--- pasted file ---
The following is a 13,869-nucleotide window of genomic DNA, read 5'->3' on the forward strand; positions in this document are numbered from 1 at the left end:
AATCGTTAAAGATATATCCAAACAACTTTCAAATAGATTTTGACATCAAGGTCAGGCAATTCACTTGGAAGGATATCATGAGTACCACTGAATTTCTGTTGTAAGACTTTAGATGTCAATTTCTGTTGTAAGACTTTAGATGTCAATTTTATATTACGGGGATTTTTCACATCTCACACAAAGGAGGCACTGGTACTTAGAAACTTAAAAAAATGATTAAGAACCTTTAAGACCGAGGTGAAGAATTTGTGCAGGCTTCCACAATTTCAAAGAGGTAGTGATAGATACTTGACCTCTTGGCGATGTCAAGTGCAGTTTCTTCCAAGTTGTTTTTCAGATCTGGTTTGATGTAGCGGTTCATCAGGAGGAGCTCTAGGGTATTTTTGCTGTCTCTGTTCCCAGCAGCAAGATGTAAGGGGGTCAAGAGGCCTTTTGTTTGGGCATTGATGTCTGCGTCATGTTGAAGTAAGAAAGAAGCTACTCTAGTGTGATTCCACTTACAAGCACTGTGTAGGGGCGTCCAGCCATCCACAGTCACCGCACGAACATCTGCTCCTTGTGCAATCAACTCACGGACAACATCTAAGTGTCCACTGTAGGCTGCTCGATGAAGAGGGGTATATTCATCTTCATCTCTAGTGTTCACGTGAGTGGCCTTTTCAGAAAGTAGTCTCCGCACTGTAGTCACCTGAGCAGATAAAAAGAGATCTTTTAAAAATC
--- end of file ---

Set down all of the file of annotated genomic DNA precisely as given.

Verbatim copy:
The following is a 13,869-nucleotide window of genomic DNA, read 5'->3' on the forward strand; positions in this document are numbered from 1 at the left end:
AATCGTTAAAGATATATCCAAACAACTTTCAAATAGATTTTGACATCAAGGTCAGGCAATTCACTTGGAAGGATATCATGAGTACCACTGAATTTCTGTTGTAAGACTTTAGATGTCAATTTCTGTTGTAAGACTTTAGATGTCAATTTTATATTACGGGGATTTTTCACATCTCACACAAAGGAGGCACTGGTACTTAGAAACTTAAAAAAATGATTAAGAACCTTTAAGACCGAGGTGAAGAATTTGTGCAGGCTTCCACAATTTCAAAGAGGTAGTGATAGATACTTGACCTCTTGGCGATGTCAAGTGCAGTTTCTTCCAAGTTGTTTTTCAGATCTGGTTTGATGTAGCGGTTCATCAGGAGGAGCTCTAGGGTATTTTTGCTGTCTCTGTTCCCAGCAGCAAGATGTAAGGGGGTCAAGAGGCCTTTTGTTTGGGCATTGATGTCTGCGTCATGTTGAAGTAAGAAAGAAGCTACTCTAGTGTGATTCCACTTACAAGCACTGTGTAGGGGCGTCCAGCCATCCACAGTCACCGCACGAACATCTGCTCCTTGTGCAATCAACTCACGGACAACATCTAAGTGTCCACTGTAGGCTGCTCGATGAAGAGGGGTATATTCATCTTCATCTCTAGTGTTCACGTGAGTGGCCTTTTCAGAAAGTAGTCTCCGCACTGTAGTCACCTGAGCAGATAAAAAGAGATCTTTTAAAAATC